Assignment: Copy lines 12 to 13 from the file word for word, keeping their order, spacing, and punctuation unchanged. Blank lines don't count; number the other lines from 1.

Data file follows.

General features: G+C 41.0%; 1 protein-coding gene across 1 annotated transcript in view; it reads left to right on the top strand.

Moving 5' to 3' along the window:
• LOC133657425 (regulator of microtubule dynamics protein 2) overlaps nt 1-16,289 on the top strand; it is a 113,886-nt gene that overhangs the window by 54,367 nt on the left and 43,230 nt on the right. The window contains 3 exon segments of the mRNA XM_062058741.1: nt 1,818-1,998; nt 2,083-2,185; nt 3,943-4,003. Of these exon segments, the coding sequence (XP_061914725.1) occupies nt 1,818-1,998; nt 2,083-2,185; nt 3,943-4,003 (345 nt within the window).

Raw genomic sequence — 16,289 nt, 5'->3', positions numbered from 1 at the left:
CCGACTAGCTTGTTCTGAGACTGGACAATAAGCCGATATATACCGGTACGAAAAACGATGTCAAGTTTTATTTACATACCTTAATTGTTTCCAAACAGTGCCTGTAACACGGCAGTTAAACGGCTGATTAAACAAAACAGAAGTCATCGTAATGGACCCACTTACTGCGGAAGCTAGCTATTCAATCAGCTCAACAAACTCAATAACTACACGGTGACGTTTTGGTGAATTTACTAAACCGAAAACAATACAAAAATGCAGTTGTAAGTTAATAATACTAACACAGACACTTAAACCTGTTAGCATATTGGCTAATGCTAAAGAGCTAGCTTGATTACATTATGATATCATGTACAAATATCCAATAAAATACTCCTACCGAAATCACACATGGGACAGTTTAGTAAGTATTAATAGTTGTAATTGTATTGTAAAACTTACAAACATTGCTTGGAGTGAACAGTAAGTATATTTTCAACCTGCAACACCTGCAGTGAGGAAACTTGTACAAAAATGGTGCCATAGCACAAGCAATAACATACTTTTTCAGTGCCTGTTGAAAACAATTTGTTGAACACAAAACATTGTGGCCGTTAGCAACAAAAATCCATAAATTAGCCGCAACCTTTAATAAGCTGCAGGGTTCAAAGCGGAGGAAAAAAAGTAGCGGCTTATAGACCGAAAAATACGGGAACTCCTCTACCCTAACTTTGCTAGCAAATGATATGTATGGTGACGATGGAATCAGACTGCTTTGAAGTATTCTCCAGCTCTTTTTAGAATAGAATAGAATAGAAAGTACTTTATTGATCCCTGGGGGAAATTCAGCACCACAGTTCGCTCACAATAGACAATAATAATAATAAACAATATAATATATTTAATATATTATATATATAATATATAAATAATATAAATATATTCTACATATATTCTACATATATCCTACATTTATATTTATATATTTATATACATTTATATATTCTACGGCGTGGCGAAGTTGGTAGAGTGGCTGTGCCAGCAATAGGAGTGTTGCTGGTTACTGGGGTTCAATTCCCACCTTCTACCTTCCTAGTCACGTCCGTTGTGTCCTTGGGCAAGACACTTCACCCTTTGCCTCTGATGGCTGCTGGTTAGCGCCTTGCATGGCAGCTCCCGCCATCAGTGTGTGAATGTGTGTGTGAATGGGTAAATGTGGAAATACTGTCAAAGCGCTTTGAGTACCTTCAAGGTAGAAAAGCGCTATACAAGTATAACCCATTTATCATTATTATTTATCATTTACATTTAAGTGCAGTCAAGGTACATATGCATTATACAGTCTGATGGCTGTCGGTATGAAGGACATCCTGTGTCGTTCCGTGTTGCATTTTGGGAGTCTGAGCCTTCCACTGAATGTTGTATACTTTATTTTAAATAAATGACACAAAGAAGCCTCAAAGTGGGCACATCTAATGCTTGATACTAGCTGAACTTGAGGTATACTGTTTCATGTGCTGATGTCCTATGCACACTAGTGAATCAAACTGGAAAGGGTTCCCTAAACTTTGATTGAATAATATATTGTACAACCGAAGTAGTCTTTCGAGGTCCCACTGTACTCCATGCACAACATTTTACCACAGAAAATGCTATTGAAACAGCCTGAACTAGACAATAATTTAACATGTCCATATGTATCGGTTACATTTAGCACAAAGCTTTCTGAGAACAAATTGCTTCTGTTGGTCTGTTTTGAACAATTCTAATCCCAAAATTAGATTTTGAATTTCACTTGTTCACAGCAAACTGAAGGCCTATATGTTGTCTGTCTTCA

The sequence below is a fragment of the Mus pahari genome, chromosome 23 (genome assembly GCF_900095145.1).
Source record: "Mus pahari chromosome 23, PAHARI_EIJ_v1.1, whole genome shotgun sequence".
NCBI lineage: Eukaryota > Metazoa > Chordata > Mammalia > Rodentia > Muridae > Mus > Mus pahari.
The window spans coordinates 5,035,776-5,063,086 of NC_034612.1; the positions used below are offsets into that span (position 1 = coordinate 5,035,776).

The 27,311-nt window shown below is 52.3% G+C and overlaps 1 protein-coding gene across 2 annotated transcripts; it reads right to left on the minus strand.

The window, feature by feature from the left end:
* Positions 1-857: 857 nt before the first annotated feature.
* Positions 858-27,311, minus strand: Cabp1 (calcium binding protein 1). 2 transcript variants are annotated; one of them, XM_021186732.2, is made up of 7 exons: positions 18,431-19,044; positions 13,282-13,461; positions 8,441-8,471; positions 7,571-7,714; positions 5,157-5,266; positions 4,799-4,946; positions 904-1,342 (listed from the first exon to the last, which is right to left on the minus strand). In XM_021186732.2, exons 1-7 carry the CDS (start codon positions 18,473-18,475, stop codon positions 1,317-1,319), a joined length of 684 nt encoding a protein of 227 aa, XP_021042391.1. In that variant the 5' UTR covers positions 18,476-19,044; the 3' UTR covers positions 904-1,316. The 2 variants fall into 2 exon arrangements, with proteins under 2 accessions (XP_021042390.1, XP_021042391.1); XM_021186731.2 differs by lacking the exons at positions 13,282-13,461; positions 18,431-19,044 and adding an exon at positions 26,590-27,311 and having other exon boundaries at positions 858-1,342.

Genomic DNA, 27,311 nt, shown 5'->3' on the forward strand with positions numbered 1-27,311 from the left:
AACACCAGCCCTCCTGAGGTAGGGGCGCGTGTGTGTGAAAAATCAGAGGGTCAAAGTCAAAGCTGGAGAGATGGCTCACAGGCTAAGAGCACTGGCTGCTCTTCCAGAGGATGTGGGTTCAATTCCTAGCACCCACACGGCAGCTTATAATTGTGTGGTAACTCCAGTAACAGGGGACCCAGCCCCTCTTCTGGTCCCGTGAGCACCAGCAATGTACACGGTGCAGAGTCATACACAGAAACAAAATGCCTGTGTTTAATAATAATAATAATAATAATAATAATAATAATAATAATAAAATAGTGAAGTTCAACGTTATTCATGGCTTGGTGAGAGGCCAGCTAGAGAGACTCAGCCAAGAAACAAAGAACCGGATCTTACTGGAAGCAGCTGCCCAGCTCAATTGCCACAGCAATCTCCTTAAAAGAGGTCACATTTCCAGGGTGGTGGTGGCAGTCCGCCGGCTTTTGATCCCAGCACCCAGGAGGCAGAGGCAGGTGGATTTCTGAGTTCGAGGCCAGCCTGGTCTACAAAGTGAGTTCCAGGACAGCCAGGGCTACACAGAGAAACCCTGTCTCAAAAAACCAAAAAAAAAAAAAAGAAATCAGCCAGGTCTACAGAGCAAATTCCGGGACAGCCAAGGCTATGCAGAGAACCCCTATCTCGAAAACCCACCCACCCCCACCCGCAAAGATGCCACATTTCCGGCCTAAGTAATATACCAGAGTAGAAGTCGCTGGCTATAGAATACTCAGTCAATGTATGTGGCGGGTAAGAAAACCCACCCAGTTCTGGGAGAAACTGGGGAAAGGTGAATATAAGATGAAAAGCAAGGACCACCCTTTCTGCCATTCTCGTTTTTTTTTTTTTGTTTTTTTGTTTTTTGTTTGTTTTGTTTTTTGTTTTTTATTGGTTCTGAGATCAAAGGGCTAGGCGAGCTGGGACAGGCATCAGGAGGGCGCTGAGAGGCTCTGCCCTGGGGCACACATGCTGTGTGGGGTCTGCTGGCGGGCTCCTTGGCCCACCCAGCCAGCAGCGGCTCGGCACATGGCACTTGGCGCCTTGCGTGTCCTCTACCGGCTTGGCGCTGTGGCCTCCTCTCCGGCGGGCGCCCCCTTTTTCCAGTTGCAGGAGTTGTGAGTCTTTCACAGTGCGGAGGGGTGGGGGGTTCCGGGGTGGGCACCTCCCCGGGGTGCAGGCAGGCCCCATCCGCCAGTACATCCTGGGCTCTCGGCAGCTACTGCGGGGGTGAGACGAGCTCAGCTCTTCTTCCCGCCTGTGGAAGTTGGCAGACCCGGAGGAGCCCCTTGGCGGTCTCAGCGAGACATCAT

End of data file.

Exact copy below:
* Positions 1-857: 857 nt before the first annotated feature.
* Positions 858-27,311, minus strand: Cabp1 (calcium binding protein 1). 2 transcript variants are annotated; one of them, XM_021186732.2, is made up of 7 exons: positions 18,431-19,044; positions 13,282-13,461; positions 8,441-8,471; positions 7,571-7,714; positions 5,157-5,266; positions 4,799-4,946; positions 904-1,342 (listed from the first exon to the last, which is right to left on the minus strand). In XM_021186732.2, exons 1-7 carry the CDS (start codon positions 18,473-18,475, stop codon positions 1,317-1,319), a joined length of 684 nt encoding a protein of 227 aa, XP_021042391.1. In that variant the 5' UTR covers positions 18,476-19,044; the 3' UTR covers positions 904-1,316. The 2 variants fall into 2 exon arrangements, with proteins under 2 accessions (XP_021042390.1, XP_021042391.1); XM_021186731.2 differs by lacking the exons at positions 13,282-13,461; positions 18,431-19,044 and adding an exon at positions 26,590-27,311 and having other exon boundaries at positions 858-1,342.